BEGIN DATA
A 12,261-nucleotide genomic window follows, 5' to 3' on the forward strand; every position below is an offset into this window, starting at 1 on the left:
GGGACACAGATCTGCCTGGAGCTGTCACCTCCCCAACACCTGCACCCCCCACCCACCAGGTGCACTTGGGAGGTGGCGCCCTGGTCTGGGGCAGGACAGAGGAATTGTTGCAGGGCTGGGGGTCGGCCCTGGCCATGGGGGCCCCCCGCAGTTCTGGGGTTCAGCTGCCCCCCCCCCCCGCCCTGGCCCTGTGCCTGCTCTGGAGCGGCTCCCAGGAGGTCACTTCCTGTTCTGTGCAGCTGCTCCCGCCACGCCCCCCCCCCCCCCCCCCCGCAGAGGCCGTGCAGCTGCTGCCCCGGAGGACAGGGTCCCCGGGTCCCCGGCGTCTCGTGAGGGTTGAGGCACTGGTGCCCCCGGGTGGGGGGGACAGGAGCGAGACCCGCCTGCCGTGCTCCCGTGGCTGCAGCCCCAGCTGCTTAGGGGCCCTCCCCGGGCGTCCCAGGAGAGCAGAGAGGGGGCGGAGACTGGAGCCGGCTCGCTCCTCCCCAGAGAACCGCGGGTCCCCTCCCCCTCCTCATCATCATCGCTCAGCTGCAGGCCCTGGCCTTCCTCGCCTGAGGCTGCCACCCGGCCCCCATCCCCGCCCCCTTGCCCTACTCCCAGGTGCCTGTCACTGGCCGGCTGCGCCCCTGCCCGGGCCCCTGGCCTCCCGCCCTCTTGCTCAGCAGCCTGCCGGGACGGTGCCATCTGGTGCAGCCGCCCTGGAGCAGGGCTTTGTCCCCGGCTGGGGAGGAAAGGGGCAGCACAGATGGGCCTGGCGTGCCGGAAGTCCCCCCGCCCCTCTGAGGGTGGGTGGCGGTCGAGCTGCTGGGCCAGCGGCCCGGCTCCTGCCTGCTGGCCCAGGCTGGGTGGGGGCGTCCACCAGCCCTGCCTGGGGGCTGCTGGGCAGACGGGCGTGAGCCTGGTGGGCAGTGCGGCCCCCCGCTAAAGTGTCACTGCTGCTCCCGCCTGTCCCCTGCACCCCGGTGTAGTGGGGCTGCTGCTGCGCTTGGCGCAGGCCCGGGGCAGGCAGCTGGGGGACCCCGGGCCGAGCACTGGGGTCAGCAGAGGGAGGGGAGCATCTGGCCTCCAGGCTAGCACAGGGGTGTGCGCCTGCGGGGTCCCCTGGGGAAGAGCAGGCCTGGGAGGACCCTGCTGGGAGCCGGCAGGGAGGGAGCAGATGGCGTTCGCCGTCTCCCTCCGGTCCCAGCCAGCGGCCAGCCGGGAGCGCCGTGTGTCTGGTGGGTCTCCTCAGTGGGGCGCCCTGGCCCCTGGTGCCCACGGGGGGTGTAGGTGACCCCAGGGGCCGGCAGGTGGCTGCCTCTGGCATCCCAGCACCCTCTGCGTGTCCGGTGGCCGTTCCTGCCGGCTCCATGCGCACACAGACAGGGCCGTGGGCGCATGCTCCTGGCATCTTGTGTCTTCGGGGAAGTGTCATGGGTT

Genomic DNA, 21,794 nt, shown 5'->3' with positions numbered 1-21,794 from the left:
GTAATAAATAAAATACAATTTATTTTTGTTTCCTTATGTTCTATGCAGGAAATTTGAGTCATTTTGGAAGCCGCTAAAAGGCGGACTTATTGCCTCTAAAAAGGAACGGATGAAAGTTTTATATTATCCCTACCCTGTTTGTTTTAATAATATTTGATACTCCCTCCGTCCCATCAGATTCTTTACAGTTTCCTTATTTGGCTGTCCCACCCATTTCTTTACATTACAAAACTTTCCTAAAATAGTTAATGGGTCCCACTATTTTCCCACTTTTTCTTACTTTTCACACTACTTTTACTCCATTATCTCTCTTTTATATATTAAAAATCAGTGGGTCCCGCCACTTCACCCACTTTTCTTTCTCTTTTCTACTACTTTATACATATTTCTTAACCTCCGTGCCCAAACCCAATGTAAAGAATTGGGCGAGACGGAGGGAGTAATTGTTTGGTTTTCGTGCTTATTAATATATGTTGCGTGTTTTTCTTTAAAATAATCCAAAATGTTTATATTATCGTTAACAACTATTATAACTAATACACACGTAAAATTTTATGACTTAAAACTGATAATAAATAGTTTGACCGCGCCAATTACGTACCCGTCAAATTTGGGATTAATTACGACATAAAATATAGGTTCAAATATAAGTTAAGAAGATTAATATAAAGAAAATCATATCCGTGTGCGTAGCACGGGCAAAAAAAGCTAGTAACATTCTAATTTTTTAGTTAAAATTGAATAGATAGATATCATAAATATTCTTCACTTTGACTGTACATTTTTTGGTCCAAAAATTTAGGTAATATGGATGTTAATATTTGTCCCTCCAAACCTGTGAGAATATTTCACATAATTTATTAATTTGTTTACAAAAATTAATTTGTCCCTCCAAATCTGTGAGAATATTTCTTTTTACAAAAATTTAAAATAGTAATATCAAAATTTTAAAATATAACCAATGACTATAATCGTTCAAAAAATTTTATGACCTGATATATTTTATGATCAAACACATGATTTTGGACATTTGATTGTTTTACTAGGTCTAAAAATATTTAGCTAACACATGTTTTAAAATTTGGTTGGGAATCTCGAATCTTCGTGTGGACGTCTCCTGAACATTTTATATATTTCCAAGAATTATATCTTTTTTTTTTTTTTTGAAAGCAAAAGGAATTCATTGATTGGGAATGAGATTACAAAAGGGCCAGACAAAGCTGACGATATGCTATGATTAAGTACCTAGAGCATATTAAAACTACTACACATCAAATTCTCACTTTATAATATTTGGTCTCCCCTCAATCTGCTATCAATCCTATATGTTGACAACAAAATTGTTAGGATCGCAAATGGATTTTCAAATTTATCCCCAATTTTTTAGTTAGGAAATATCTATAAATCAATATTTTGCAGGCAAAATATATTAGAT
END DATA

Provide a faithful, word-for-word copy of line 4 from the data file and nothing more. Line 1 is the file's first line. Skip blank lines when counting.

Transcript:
GTAATAAATAAAATACAATTTATTTTTGTTTCCTTATGTTCTATGCAGGAAATTTGAGTCATTTTGGAAGCCGCTAAAAGGCGGACTTATTGCCTCTAAAAAGGAACGGATGAAAGTTTTATATTATCCCTACCCTGTTTGTTTTAATAATATTTGATACTCCCTCCGTCCCATCAGATTCTTTACAGTTTCCTTATTTGGCTGTCCCACCCATTTCTTTACATTACAAAACTTTCCTAAAATAGTTAATGGGTCCCACTATTTTCCCACTTTTTCTTACTTTTCACACTACTTTTACTCCATTATCTCTCTTTTATATATTAAAAATCAGTGGGTCCCGCCACTTCACCCACTTTTCTTTCTCTTTTCTACTACTTTATACATATTTCTTAACCTCCGTGCCCAAACCCAATGTAAAGAATTGGGCGAGACGGAGGGAGTAATTGTTTGGTTTTCGTGCTTATTAATATATGTTGCGTGTTTTTCTTTAAAATAATCCAAAATGTTTATATTATCGTTAACAACTATTATAACTAATACACACGTAAAATTTTATGACTTAAAACTGATAATAAATAGTTTGACCGCGCCAATTACGTACCCGTCAAATTTGGGATTAATTACGACATAAAATATAGGTTCAAATATAAGTTAAGAAGATTAATATAAAGAAAATCATATCCGTGTGCGTAGCACGGGCAAAAAAAGCTAGTAACATTCTAATTTTTTAGTTAAAATTGAATAGATAGATATCATAAATATTCTTCACTTTGACTGTACATTTTTTGGTCCAAAAATTTAGGTAATATGGATGTTAATATTTGTCCCTCCAAACCTGTGAGAATATTTCACATAATTTATTAATTTGTTTACAAAAATTAATTTGTCCCTCCAAATCTGTGAGAATATTTCTTTTTACAAAAATTTAAAATAGTAATATCAAAATTTTAAAATATAACCAATGACTATAATCGTTCAAAAAATTTTATGACCTGATATATTTTATGATCAAACACATGATTTTGGACATTTGATTGTTTTACTAGGTCTAAAAATATTTAGCTAACACATGTTTTAAAATTTGGTTGGGAATCTCGAATCTTCGTGTGGACGTCTCCTGAACATTTTATATATTTCCAAGAATTATATCTTTTTTTTTTTTTTTGAAAGCAAAAGGAATTCATTGATTGGGAATGAGATTACAAAAGGGCCAGACAAAGCTGACGATATGCTATGATTAAGTACCTAGAGCATATTAAAACTACTACACATCAAATTCTCACTTTATAATATTTGGTCTCCCCTCAATCTGCTATCAATCCTATATGTTGACAACAAAATTGTTAGGATCGCAAATGGATTTTCAAATTTATCCCCAATTTTTTAGTTAGGAAATATCTATAAATCAATATTTTGCAGGCAAAATATATTAGAT